"It leaves you dead inside," says Michael Parker about the documentary chronicling the story of Andrew Bagby, a man murdered by his pregnant girlfriend who eventually gave birth to Andrew's son, Zachary. "I showed it to a group after a fun night drinking, and 2 of the group won't speak to me now. I don't blame them," Michael says.
10. 'Dancer in the Dark'
Cynthia Boaz seconded Melancholia and added basically any von Trier movie, like Dancer in the Dark and Breaking the Waves. The former, starring Bjork, is not just tough to watch, but was so brutal to film that the Icelandic singer pretty much swore off acting for good.
11. 'City of God'
"My chest gets tight thinking about it," says Annie Adams of this Brazilian crime drama. "It is spectacular but I’m still too broken to venture back that way."
12. '127 Hours'
Matthew Hammond named the brutal survival flick starring James Franco. "OMG yes. I had NO IDEA how hard that one was going to hit me. Absolutely terrifying," added @cheekyhobbit. If you haven't seen it or know what it's about, let's just say the last few of those 127 hours are very hard to watch.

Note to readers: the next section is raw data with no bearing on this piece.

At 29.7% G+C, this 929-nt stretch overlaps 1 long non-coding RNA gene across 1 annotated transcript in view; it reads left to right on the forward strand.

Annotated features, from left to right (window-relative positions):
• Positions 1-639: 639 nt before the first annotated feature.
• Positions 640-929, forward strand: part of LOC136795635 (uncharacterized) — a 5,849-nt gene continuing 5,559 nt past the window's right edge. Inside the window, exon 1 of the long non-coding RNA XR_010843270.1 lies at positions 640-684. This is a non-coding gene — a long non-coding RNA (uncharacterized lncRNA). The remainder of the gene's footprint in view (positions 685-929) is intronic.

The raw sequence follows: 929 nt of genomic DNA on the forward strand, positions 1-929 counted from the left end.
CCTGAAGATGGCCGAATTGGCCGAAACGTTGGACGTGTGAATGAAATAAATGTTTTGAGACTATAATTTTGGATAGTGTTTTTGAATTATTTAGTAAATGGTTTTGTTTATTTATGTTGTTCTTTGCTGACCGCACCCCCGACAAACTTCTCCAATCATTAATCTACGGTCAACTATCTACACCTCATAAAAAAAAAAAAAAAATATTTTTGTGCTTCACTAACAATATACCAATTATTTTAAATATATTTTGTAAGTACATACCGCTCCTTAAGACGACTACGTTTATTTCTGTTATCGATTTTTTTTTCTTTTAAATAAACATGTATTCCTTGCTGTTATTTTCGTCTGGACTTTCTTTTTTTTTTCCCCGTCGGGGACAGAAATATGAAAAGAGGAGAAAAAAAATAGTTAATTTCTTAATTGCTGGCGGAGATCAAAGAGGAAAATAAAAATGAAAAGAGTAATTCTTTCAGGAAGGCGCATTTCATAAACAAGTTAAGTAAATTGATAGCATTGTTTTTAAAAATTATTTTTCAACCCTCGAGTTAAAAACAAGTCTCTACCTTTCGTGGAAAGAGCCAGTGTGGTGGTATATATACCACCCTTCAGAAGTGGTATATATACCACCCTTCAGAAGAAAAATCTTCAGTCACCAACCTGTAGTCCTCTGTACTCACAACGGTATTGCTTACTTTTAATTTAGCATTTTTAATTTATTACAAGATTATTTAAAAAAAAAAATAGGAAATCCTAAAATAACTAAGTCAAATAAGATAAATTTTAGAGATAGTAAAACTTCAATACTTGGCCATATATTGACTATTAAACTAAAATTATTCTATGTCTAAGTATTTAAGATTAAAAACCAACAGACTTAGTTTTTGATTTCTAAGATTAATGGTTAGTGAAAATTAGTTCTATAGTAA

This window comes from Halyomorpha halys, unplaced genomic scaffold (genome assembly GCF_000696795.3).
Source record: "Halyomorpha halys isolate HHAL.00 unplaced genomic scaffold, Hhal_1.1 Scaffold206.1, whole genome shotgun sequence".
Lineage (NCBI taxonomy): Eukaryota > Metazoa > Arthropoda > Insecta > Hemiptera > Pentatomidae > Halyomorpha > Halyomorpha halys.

13. 'Revolutionary Road'
This 2008 drama starring Leonardo DiCaprio and Kate Winslet very realistically portrays the breakdown of a marriage and the bleakness of being an unhappy housewife in the 1950s. @beckandwoods says, "Loved it, but always found the DVD pull quote hilarious: 'A hands-down, watch-it-three-times-in-a-row masterpiece.' IN A ROW?!"
14. 'Blue Valentine'
Speaking of watching a marriage fall apart, @wanitathicc named this "grim, depressing, painfully honest" movie, which explores "the decay of a marriage that became stagnant over time." Michelle Williams' performance deserved all the acclaim it received, but the result is that the movie is way too painful to bear a second viewing.